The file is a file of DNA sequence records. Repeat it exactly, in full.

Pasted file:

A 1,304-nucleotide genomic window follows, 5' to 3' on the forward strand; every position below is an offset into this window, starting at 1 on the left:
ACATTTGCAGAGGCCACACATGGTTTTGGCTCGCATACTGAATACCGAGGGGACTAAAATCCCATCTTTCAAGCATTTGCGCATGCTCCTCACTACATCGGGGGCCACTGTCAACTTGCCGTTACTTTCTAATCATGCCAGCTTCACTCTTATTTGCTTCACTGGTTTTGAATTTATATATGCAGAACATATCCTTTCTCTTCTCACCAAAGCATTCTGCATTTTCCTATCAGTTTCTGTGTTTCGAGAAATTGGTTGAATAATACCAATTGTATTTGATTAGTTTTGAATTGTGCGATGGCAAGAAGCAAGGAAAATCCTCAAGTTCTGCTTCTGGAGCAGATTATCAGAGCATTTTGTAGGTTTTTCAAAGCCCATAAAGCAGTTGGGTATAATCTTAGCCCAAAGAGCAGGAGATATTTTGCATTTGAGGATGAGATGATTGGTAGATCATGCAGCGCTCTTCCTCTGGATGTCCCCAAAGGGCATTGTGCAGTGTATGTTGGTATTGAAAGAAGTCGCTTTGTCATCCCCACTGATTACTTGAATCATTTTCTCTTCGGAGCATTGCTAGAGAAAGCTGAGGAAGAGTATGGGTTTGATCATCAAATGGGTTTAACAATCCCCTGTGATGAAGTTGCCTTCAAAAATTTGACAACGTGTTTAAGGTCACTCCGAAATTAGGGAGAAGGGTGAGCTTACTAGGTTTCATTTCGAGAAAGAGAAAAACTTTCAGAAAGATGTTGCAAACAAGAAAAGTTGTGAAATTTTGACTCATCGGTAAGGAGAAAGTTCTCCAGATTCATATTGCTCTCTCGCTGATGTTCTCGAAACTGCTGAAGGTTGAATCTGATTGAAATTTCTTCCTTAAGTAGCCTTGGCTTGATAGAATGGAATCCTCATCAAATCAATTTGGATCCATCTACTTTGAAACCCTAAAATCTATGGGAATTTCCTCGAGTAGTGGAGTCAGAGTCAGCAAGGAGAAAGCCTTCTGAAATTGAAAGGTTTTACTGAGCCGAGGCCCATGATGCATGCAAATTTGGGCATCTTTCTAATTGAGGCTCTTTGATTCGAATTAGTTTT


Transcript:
A 1,304-nucleotide genomic window follows, 5' to 3' on the forward strand; every position below is an offset into this window, starting at 1 on the left:
ACATTTGCAGAGGCCACACATGGTTTTGGCTCGCATACTGAATACCGAGGGGACTAAAATCCCATCTTTCAAGCATTTGCGCATGCTCCTCACTACATCGGGGGCCACTGTCAACTTGCCGTTACTTTCTAATCATGCCAGCTTCACTCTTATTTGCTTCACTGGTTTTGAATTTATATATGCAGAACATATCCTTTCTCTTCTCACCAAAGCATTCTGCATTTTCCTATCAGTTTCTGTGTTTCGAGAAATTGGTTGAATAATACCAATTGTATTTGATTAGTTTTGAATTGTGCGATGGCAAGAAGCAAGGAAAATCCTCAAGTTCTGCTTCTGGAGCAGATTATCAGAGCATTTTGTAGGTTTTTCAAAGCCCATAAAGCAGTTGGGTATAATCTTAGCCCAAAGAGCAGGAGATATTTTGCATTTGAGGATGAGATGATTGGTAGATCATGCAGCGCTCTTCCTCTGGATGTCCCCAAAGGGCATTGTGCAGTGTATGTTGGTATTGAAAGAAGTCGCTTTGTCATCCCCACTGATTACTTGAATCATTTTCTCTTCGGAGCATTGCTAGAGAAAGCTGAGGAAGAGTATGGGTTTGATCATCAAATGGGTTTAACAATCCCCTGTGATGAAGTTGCCTTCAAAAATTTGACAACGTGTTTAAGGTCACTCCGAAATTAGGGAGAAGGGTGAGCTTACTAGGTTTCATTTCGAGAAAGAGAAAAACTTTCAGAAAGATGTTGCAAACAAGAAAAGTTGTGAAATTTTGACTCATCGGTAAGGAGAAAGTTCTCCAGATTCATATTGCTCTCTCGCTGATGTTCTCGAAACTGCTGAAGGTTGAATCTGATTGAAATTTCTTCCTTAAGTAGCCTTGGCTTGATAGAATGGAATCCTCATCAAATCAATTTGGATCCATCTACTTTGAAACCCTAAAATCTATGGGAATTTCCTCGAGTAGTGGAGTCAGAGTCAGCAAGGAGAAAGCCTTCTGAAATTGAAAGGTTTTACTGAGCCGAGGCCCATGATGCATGCAAATTTGGGCATCTTTCTAATTGAGGCTCTTTGATTCGAATTAGTTTT